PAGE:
GM_xmlhttpRequest tripping GM security functions? Maybe not the same as years-old issue? #1674

merricksdad opened this Issue Dec 4, 2012 · 5 comments


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2 participants

GM 1.4 and GM 1.5 tested
FF 17 and 17.0.1 tested

Error shown:
Greasemonkey access violation: unsafeWindow cannot call GM_xmlhttpRequest

also occasionally

Greasemonkey access violation: unsafeWindow cannot call GM_setValue

I have a script that uses a bunch of GM_xmlhttpRequest calls. They worked wonderfully until recently. Now I have the first error about 6 out of 10 times I start my script, however, the other 4 out of 10 times, the script and all its cross-domain requests work just fine.

I am NOT using unsafeWindow, nor do I @grant unsafe window in my script header.

The request is called through a chain of events started at a DOM element click, so I feel that the initial source object for the event is that DOM element. I am just a little confused as to why it would register as being associated with unsafeWindow, rather than the true window object in some instances but not others. Beyond the scope of the userscript, a secondary user script is actually using a setTimeout to do the clicking on an element created by the primary script.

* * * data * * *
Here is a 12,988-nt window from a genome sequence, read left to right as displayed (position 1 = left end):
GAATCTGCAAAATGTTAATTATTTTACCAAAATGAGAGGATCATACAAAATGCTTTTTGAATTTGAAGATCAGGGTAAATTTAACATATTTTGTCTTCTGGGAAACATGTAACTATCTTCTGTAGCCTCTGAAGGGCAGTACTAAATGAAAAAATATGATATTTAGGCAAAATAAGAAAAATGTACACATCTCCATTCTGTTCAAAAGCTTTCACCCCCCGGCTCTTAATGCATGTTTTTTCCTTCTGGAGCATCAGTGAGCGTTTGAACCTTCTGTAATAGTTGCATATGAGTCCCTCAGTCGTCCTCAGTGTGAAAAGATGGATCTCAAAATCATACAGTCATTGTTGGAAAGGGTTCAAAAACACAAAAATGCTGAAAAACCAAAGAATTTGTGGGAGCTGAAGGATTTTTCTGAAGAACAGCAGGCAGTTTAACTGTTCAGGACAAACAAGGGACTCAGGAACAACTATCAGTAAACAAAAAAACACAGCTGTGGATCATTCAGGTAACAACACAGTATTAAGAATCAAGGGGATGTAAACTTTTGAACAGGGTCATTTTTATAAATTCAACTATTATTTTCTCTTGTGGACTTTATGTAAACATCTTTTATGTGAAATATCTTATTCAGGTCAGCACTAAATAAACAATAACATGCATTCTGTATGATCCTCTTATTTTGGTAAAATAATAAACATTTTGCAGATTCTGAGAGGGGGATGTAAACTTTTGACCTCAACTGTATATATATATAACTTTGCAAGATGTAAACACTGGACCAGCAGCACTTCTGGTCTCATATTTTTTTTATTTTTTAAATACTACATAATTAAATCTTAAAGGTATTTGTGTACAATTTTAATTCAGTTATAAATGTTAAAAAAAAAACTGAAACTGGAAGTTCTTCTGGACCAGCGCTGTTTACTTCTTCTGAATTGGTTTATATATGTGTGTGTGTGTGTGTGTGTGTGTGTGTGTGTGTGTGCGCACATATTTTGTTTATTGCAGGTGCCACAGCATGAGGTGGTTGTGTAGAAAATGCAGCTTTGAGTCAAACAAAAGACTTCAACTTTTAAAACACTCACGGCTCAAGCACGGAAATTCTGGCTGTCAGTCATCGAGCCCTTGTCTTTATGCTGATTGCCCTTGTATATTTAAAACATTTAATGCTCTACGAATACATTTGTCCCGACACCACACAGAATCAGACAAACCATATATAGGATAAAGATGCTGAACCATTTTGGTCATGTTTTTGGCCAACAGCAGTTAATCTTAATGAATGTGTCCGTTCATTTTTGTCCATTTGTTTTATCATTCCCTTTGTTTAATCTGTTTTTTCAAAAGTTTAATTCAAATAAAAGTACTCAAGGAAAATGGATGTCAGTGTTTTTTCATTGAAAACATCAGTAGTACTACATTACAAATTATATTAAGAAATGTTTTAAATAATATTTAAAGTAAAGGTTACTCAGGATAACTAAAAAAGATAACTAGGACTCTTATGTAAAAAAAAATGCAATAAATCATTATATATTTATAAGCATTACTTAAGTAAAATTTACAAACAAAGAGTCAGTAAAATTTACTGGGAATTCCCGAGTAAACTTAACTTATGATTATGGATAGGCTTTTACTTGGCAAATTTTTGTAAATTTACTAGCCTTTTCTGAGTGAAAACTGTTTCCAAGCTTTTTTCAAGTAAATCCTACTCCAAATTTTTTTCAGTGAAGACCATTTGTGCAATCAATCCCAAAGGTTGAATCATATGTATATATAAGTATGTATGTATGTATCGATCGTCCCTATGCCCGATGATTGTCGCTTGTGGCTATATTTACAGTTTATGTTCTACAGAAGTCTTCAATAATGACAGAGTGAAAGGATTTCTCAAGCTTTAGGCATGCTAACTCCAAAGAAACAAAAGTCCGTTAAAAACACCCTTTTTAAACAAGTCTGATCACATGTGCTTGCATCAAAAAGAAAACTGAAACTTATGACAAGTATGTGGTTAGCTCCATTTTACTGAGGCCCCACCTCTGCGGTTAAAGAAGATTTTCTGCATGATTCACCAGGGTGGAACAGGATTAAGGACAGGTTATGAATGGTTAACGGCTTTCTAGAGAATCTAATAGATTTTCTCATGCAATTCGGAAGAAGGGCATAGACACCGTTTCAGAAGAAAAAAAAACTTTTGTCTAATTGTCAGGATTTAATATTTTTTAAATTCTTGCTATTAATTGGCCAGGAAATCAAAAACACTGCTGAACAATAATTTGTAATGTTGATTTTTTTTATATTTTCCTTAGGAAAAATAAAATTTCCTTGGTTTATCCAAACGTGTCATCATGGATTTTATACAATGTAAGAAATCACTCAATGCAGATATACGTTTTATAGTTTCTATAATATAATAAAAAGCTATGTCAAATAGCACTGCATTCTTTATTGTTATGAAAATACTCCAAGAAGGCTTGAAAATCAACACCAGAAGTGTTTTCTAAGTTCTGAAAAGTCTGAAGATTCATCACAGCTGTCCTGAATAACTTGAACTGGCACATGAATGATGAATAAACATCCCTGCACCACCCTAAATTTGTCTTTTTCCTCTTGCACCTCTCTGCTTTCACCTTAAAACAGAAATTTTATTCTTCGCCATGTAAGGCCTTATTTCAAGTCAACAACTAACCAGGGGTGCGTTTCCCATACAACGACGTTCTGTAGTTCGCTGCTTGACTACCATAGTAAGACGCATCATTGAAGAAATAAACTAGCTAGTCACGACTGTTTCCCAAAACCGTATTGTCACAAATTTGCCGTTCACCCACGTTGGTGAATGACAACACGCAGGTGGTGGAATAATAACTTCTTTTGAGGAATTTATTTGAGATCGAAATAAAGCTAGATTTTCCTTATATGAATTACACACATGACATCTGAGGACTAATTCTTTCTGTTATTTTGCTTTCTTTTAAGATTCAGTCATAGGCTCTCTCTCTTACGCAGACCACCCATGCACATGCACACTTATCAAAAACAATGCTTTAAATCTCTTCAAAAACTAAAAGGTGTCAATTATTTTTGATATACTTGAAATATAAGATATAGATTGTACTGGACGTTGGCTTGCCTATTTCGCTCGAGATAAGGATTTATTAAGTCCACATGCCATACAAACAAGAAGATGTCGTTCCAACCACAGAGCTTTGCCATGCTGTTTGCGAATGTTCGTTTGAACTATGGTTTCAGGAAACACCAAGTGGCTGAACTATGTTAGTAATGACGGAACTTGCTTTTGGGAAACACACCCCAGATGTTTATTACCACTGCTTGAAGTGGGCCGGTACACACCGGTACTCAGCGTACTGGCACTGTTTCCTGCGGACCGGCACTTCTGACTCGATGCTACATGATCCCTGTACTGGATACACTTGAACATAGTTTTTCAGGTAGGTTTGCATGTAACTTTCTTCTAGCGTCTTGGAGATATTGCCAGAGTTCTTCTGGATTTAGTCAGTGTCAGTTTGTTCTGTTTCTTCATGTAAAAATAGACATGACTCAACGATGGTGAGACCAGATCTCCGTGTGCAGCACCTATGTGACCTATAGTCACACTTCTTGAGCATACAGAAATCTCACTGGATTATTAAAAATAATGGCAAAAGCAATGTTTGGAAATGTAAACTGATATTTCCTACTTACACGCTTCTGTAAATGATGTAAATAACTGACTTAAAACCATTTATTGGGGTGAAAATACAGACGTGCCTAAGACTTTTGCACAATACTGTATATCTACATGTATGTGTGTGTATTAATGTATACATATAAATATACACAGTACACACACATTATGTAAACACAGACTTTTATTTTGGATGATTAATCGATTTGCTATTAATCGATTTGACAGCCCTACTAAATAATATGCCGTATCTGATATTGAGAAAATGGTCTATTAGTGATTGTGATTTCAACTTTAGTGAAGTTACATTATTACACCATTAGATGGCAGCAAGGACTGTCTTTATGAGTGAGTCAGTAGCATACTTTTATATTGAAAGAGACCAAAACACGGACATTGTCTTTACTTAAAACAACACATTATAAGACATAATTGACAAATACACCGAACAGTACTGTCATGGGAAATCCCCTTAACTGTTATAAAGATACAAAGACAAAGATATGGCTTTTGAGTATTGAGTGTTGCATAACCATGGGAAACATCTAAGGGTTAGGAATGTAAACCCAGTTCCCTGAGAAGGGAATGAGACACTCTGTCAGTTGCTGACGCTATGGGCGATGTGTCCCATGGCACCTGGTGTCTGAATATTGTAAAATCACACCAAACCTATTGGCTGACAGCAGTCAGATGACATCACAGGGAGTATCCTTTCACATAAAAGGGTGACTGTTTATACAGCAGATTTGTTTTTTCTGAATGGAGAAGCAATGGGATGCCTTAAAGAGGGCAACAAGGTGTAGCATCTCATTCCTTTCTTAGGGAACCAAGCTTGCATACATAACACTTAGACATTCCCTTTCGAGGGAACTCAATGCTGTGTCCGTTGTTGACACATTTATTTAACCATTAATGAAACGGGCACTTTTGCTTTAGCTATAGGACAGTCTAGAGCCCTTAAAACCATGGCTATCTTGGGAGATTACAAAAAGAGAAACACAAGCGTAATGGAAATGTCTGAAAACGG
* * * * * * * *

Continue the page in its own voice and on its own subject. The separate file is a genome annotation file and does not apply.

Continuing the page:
Here's a diagram showing the path of events:

*Script A creates a DOM element on a page (no particular page is required) and gives that element an onclick function
*Script B creates another DOM element and attaches it to the DOM element created by script A
*Script B then sets a timeout and programatically clicks the DOM element created by script A
*Script A then takes the DOM element added by Script B and reads a huge quantity of data from it
*Script A then acts on that data and begins a series of cross-domain requests

I use the common scripted mouse-click to do my clicking from Script B to Script A's element. "... .ownerDocument.createEvent('MouseEvents').initMouseEvent('click' ..."

I've lightly read up on previous posts referencing this error, but am not sure this is the same issue. Again I am not using unsafeWindow, nor is the secondary script. Both scripts are in sandboxes, not in page-land. Script A specifically uses @grant statements to fill in its API needs. Script B does not.

I'm trying to track down something I don't fully understand, so here are my uneducated thoughts:

At some point during user script loading, the differences between window and unsafeWindow are not clear. When my script fires just fine 4 out of 10 times, it makes me also wonder if this is timing related. Both scripts are firing off as much stuff as possible in the shortest amount of time, using a timeout of 1 second in only one process in the chain (the click). Other sections are using tight FOR loops, but do not seem suspect.

Here's a list of the scripts used to produce this error:

(As Script A)
FB Wall Manager 3 Beta 9 --

(As Script B)
CafeWorld Sidekick --
FarmVille Sidekick --
PioneerTrail Sidekick --

A facebook account is required to test the scripts
You must be logged into facebook to test successfully
Visit page to test:

I've disabled all other scripts except these without any change
I've tried combinations with sidekicks removed without any change
With firebug enabled/disabled there is no change
I do have a few other extensions: AdBlock, MemoryFox, FlashBlock